Mitt Romney hasn’t said anything on Twitter in two months, but on Wednesday night he reemerged to share this wistful thought about the Libertarian ticket:
Last spring, Romney made a last-ditch effort to save the Republican establishment by aiding the campaign of every candidate who was not Donald Trump. Then, following a failed effort to recruit a like-minded Republican to run as a third-party candidate, Romney suggested in June that he was toying with the idea of voting Libertarian — though he told CNN he’d have an easier time if Johnson’s running mate, former Massachusetts governor Bill Weld, were the nominee.
“If Bill Weld were at the top of the ticket, it would be very easy for me to vote for Bill Weld for president,” Romney said. “So I’ll get to know Gary Johnson better and see if he’s someone who I could end up voting for. That’s something which I’ll evaluate over the coming weeks and months.”
In late July, Johnson and Weld said they’d been talking with Romney, and it seemed that he may be close to an endorsement – but apparently he’s still deciding whether he’d rather vote Libertarian or be the only person in America writing in Ann Romney’s name. A Romney spokesman confirmed to the Washington Post that his tweet was not a Johnson endorsement.
In a recent poll, 52 percent of respondents said that they would like Johnson to be included in the first debate on September 26, but that’s irrelevant. In 2000, the Commission on Presidential Debates adopted a rule that candidates must have an average of at least 15 percent in an average of five recent national polls to be eligible for the debates. The current RealClearPolitics polling average has Johnson at 8.6 percent.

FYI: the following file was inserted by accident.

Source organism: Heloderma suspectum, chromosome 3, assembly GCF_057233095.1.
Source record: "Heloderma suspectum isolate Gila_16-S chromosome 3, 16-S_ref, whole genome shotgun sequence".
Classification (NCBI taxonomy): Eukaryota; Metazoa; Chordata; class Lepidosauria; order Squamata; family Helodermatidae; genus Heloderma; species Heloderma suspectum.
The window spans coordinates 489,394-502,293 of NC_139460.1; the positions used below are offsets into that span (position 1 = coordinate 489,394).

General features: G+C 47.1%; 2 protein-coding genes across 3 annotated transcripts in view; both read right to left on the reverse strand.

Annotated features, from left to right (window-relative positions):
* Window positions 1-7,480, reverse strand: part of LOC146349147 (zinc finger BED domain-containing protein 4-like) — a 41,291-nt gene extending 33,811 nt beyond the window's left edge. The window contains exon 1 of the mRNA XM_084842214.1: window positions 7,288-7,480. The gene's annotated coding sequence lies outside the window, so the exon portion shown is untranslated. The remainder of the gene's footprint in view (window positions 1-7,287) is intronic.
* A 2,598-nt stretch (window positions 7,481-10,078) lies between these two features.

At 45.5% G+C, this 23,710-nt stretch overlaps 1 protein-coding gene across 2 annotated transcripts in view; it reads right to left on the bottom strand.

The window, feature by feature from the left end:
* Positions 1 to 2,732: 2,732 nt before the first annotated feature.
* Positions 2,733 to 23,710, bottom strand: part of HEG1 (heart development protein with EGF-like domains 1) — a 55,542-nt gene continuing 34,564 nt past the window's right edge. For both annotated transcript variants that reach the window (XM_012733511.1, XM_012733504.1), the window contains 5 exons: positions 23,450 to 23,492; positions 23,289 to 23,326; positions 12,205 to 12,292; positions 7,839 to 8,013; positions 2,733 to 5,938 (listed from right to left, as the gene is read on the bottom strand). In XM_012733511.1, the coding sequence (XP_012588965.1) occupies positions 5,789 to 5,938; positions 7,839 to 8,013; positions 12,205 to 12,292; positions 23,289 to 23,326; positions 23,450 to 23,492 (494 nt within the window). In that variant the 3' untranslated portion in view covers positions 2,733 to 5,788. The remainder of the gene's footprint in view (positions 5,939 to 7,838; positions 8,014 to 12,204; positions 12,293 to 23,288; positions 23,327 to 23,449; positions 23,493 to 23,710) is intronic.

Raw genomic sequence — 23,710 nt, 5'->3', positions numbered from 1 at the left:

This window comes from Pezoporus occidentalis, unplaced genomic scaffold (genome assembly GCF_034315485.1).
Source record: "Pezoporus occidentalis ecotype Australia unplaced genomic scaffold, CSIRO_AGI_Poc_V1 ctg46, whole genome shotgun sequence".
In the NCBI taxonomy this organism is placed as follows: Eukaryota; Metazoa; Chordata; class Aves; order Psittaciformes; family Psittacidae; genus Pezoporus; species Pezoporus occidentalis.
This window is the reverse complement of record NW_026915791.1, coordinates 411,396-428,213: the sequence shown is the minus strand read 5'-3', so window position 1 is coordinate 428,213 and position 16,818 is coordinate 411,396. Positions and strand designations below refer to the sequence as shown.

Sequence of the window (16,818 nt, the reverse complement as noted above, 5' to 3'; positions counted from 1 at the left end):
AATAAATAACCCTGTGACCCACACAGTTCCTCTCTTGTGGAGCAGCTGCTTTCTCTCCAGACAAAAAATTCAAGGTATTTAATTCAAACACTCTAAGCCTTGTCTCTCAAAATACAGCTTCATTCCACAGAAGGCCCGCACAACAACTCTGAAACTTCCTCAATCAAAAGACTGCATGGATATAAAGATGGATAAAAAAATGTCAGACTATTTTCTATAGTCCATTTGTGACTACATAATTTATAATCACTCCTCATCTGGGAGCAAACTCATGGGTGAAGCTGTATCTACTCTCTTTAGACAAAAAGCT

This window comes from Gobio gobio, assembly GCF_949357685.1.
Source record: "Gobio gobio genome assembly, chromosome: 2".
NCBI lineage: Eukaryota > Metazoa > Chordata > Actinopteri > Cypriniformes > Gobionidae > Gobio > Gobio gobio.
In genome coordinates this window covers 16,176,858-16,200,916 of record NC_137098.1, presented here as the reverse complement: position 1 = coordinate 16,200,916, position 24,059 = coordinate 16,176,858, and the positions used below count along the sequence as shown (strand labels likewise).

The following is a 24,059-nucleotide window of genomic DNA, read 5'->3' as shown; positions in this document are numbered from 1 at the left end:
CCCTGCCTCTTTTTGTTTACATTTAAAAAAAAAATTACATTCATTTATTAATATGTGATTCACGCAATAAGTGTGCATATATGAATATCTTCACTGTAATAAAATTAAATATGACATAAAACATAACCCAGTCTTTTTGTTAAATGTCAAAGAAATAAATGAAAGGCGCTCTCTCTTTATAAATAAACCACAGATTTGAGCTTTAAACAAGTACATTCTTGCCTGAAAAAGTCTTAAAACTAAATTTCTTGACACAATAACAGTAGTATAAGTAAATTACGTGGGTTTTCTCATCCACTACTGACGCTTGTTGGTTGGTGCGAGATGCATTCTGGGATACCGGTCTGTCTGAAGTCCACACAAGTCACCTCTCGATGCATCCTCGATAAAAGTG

Johnson has said his campaign is doomed if he doesn’t qualify for the debates, and this week he began airing his first TV ads in an effort to reach 15 percent. Picking up seven points in two weeks would be a tall order for any candidate, and Politico notes that Johnson’s path is about to get even tougher:
Johnson’s 9-point-plus standing came through polls of registered voters, but in the coming weeks, many of the five network pollsters are switching to polls of likely voters, a smaller subset of the population among whom Johnson has thus far scored slightly worse. In the three August polls that included results for both registered and likely voters, Johnson scored a point worse among likely voters in two of them, and his share was unchanged in the third.
In order to achieve such a miraculous bump in the polls, Johnson would have to score a major coup — maybe something like the endorsement of a well-respected Republican who would make it socially acceptable for other Never Trumpers to abandon the GOP. If Mitt Romney can think of someone who fits that description, he should definitely tweet out his idea.